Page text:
Loss of confidential/proprietary data 11%
Reputational harm 11%
Critical system disruption 8%
Loss of current/future revenue 7%
Loss of customers 6%

The study authors identified eight “cyber insecurities,” issues that should be of concern to organization decision-makers (quoted directly):

1. Spending with a misaligned strategy isn’t smart: 38% prioritize security investments based on risk and impact to business
2. Business partners fly under the security radar: 44% have a process for evaluating third parties before launch of business operations
3. A missing link in the supply chain: 27% conduct incident-response planning with supply chain partners
4. Slow moves in mobile security: 31% have a mobile security strategy
5. Failing to assess for threats is risky business: 47% perform periodic risk assessments
6. It takes a team to beat a crook: 25% participate in Information Sharing and Analysis Centers (ISACs)
7. Got suspicious employee behavior? 49% have a formal plan for responding to insider events
8. Untrained employees drain revenue: 54% do not provide security training for new hires

Other takeaways from the survey include:

1. “A low 31% of respondents include security provisions in contract negotiations with external vendors and suppliers. It is imperative that organizations hold third-party partners to the same—or higher—cybersecurity standards that they set for themselves. Compliance should be mandated in contracts.”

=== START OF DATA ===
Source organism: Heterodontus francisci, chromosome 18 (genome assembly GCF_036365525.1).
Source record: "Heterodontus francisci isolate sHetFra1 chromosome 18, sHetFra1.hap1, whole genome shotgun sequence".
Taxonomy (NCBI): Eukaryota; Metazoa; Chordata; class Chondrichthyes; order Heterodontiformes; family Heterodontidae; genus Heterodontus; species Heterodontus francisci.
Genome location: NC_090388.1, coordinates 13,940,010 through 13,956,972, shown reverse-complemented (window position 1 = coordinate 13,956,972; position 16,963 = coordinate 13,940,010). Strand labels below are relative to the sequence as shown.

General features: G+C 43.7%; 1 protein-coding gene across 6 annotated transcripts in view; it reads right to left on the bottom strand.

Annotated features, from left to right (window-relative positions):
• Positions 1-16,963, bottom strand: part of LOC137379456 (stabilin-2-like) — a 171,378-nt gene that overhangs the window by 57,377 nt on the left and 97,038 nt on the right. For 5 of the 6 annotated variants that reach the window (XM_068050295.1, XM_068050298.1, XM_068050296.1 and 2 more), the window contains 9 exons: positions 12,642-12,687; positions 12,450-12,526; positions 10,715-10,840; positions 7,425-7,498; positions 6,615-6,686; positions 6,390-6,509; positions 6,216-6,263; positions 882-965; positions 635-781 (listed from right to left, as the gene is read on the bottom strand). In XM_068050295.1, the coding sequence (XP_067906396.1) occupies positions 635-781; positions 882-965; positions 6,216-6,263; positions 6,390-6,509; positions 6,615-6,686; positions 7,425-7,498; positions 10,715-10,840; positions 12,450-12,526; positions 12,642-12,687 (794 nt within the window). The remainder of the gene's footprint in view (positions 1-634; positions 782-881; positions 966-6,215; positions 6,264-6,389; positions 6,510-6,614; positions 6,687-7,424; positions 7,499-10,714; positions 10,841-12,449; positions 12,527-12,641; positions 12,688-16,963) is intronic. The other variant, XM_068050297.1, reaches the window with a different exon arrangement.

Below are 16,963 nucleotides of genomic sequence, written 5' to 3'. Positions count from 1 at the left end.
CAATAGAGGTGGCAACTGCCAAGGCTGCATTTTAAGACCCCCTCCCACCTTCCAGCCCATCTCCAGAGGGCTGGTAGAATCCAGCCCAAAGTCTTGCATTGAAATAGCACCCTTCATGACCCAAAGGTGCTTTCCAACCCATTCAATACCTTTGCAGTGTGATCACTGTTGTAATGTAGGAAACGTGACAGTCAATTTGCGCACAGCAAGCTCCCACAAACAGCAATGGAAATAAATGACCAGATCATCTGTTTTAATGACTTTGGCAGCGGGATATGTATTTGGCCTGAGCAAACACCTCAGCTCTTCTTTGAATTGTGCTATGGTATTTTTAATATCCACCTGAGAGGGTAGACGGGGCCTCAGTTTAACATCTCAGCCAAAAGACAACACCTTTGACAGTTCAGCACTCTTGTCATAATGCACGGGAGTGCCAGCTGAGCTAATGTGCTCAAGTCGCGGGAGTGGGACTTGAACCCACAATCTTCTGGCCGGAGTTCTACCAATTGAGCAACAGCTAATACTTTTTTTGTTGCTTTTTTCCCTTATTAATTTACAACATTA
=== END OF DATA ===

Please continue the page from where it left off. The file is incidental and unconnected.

2. “A strategic investment also will require that organizations identify and invest in cybersecurity practices that are most relevant to today’s advanced attacks. Rather than an emphasis on prevention mechanisms, for instance, it is essential to fund processes that fully integrate predictive, preventive, detective, and incident-response capabilities to minimize the impact. In particular, we find that many organizations fail to invest in the people and process capabilities that allow them to rapidly respond to and mitigate incidents.”

3. “Those that demonstrate a more advanced cybersecurity posture are not necessarily smarter. They have
simply invested more and have learned from experience.”

4. “Cybersecurity spending will be most productive when the allocation of resources is based on specific business risks.”

In related news, many media are reporting that the increase in hacking of Apple devices (iPhones, iPads, and Macs) which began in Australia and New Zealand has reached the U.S. and Canada where the locating app can be exploited to lock the device in an extortion effort. Considering the survey finding that fewer than 1/3 of organizations even have a mobile security strategy, that handy little gadget that lets you text or email your colleagues could be the Achille’s heel of your network or mainframe.

There are as many reasons for hacking as there are potential hackers, and it only takes one to target your organization and do significant damage. If you are not adequately budgeting and planning for security which includes your own people and those of companies with which you exchange information, it won’t take the expertise and dedication of the cyber thieves who downloaded millions of credit card numbers from eBay. There is good additional information in the 21-page report which may be downloaded in pdf format at www.pwc.com